rebecca

A lot’s happened over the past few days; some coverage has been delayed due to a duo of outstanding live shows. One of those shows (Jason Isbell’s incredible, moving set at Prospect Park earlier tonight) won’t receive a mention on this site beyond what was just written. The other, an intimate all-acoustic rooftop affair spearheaded by site favorite Johanna Warren, will surface in a visual spread sometime in the very near future. With both of those now in the past, it’s time to bring the site back up to the current release cycle.

In the interest of time, the artists that had interesting releases throughout the three main formats (single stream, full stream, and music video) will simply be listed without explanation as to what’s attached to their name. The vast majority of these were released two days ago and all of them are worth the click. Life’s surprising sometimes, so why not embrace the opportunity to provide a low-level risk and high-level payoff? There were the artists responsible for those treasures: Infinity Girl, HSY, O, Rrest, Futurebirds, Slonk Donkerson, Say Hi, Chelsea Wolfe, Steep Leans (x2), Cold Specks, Here We Go Magic, and EZTV.

Today’s feature piece actually comes from a few weeks back but hasn’t really shown up anywhere outside of its own release. It comes from the solo project of Bethlehem Steel‘s driving voice, Rebecca Ryskalcyzk. While the emerging songwriter’s still playing shows with her own vehicle, she’s also generously offering two new songs under her own name. Released under the title We’re Brothers, the pair of songs are arresting bare-bones guitar/vocal demos that have something inherently special happening at their core.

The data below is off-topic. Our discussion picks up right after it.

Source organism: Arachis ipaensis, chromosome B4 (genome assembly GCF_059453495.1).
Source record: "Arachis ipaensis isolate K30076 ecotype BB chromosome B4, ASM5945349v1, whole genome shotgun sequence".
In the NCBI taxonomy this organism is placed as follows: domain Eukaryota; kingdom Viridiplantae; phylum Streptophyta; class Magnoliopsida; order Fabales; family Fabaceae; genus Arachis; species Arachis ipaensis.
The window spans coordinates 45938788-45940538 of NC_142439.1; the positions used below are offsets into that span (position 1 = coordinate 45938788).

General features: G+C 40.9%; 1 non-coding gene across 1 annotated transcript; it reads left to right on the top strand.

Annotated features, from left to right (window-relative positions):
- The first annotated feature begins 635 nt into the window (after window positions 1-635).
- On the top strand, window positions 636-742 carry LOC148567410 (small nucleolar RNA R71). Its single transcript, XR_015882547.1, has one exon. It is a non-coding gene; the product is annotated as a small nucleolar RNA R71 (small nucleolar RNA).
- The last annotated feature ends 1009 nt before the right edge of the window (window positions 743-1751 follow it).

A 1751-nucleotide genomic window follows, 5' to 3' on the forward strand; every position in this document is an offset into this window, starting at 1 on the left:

While it’s difficult to describe what exactly that is, it’s painfully obvious when the songs are in motion. “Brain Drugs” starts the small collection off and immediately sets the tone for what’s to follow; haunted, lo-fi, folk-leaning tapestries that seem to be settling in with their own demons rather than pushing for an escape. As mesmerizing as it is downtrodden, “Brain Drugs”- the opening track- is an intensely arresting piece of work that sets up the latter number perfectly (while also recalling, both in style and tone, one of the year’s best covers).

“Other Otters” follows, maintaining the deeply bruised feeling that lent its predecessor an acute sense of devastation. It’s a jarring sequence that drives a knife home in a powerful couplet towards the end: “the less I try/the more I’m terrified”- a perfect summation of a potentially damaging penchant for indecision. Ryskalyczk riddles both songs with a series of gut-punches that seem to be rooted in life’s minutiae while still managing to keep an eye on the big picture. It’s an impressive feat and an even more impressive collection.

Towards the bottom of Ryskalczyk’s bandcamp page that hosts this release, there’s a disclaimer that these songs will be “re-recorded for something more” and when that release rolls around, it’ll likely be worth a slew of purchases. Until they do surface, though, these demos carry more than enough weight to approach an unlikely perfection.

Listen to We’re Brothers below and pick it up over on bandcamp. Keep an eye on this site for more updates on both Ryskalyczk and Bethlehem Steel.